According to a new research study, couples who lose a premature baby and communicate their personal grief with each other fare better than couples who don’t. The researchers indicate that couples who don’t communicate with each other about their bereavement frequently believe that the other person cares less or not all. They point out that women are generally more communicative about their sadness than men. This may mean that the female partner believes her male partner doesn’t care or cares less than she does.
Surprising to the researchers, though, was that the male partners in the study were more often in a deeper state of grief than their female partners. The researchers also said that the couples who communicated their grief with each other, called concordant grief, experienced what is referred to as significant post-traumatic growth in their relationships; more intimacy and even better communication.
The study was small, with just 22 couples involved, cross-sectional and all variables were evaluated at a single point in time – two to six years after the loss. Camille Wortman, Ph.D., a professor of social and health psychology at Stony Brook University, is quoted in an article in The Medical News, as saying, “It is not possible to infer causality from such a design” (April 22, 2009). She makes a good point, but the researchers may be on to what appears to be at least one conclusion that seems reasonable: Couples who don’t share their grief might well have misunderstandings about what the other is feeling and this, in turn, could cause problems within the marriage.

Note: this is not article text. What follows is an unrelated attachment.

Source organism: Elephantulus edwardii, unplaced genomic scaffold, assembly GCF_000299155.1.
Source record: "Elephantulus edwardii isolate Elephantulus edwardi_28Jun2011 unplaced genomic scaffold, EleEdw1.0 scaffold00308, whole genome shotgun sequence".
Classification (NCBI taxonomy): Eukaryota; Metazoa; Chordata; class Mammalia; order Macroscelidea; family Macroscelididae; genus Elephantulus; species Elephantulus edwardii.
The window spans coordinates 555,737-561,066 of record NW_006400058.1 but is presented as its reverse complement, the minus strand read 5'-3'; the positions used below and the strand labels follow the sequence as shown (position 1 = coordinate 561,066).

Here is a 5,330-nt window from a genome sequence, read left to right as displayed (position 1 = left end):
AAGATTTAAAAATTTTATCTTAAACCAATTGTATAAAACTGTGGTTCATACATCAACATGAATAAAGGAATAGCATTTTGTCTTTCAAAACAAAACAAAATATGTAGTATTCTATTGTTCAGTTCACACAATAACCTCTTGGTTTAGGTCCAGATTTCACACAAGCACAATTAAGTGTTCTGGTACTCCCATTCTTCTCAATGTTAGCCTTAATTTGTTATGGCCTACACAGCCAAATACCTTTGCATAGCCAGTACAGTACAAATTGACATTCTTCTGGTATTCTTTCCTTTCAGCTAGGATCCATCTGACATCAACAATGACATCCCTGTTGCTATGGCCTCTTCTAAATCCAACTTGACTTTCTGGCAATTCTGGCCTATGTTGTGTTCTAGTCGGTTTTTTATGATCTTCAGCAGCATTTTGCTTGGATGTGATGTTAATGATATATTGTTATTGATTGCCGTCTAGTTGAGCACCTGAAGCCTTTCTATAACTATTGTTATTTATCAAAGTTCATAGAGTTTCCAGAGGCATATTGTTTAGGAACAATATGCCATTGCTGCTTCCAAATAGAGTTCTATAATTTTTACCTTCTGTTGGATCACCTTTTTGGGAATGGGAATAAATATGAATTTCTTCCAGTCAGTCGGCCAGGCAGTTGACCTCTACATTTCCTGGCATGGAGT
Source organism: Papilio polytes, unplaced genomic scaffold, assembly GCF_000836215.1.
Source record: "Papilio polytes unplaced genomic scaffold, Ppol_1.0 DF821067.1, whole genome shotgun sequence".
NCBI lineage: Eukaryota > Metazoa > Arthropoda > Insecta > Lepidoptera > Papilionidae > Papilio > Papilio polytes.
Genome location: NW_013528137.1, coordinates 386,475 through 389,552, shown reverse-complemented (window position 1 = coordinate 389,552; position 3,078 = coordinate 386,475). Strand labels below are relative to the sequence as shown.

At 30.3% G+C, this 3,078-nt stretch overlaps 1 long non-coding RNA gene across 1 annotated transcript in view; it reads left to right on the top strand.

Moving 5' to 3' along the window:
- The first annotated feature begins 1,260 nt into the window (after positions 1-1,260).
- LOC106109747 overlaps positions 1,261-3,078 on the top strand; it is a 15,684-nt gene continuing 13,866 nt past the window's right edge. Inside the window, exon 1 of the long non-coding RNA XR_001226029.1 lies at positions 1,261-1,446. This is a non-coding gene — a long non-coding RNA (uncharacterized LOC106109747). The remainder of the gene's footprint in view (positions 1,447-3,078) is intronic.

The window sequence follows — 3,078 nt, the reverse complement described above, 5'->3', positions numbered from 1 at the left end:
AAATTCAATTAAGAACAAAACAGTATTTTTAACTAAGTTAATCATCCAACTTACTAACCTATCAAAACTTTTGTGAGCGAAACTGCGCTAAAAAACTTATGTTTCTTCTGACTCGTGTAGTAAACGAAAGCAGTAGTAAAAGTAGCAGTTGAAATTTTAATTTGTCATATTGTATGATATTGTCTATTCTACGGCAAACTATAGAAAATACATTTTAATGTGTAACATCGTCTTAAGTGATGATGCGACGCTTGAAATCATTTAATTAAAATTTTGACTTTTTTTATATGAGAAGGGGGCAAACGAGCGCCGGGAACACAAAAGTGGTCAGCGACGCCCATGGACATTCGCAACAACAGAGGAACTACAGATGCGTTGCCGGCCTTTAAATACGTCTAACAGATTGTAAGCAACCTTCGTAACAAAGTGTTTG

The primary researcher, Stefan Büchi, M.D of University Hospital in Zurich was also quoted in The Medical News, encouraging couples who’ve lost a baby and haven’t shared their grief with each other to seek professional help.
Büchi, S., Mörgeli, H., Schnyder, U., Jenewein, J., Glaser, A., Faucheré, J-C., Bucher, H. U., Sensky, T. Shared or discordant grief in couples 2-6 years after the death of their premature baby: effects on suffering and posttraumatic growth. Psychosomatics 50(2), 2008.
The Medical News. Couples cope in different ways following death of premature baby, April 22, 2009,
© Copyright 2009 by Jolyn Wells-Moran, PhD, MSW, therapist in Seattle, Washington. All Rights Reserved. Permission to publish granted to GoodTherapy.org.
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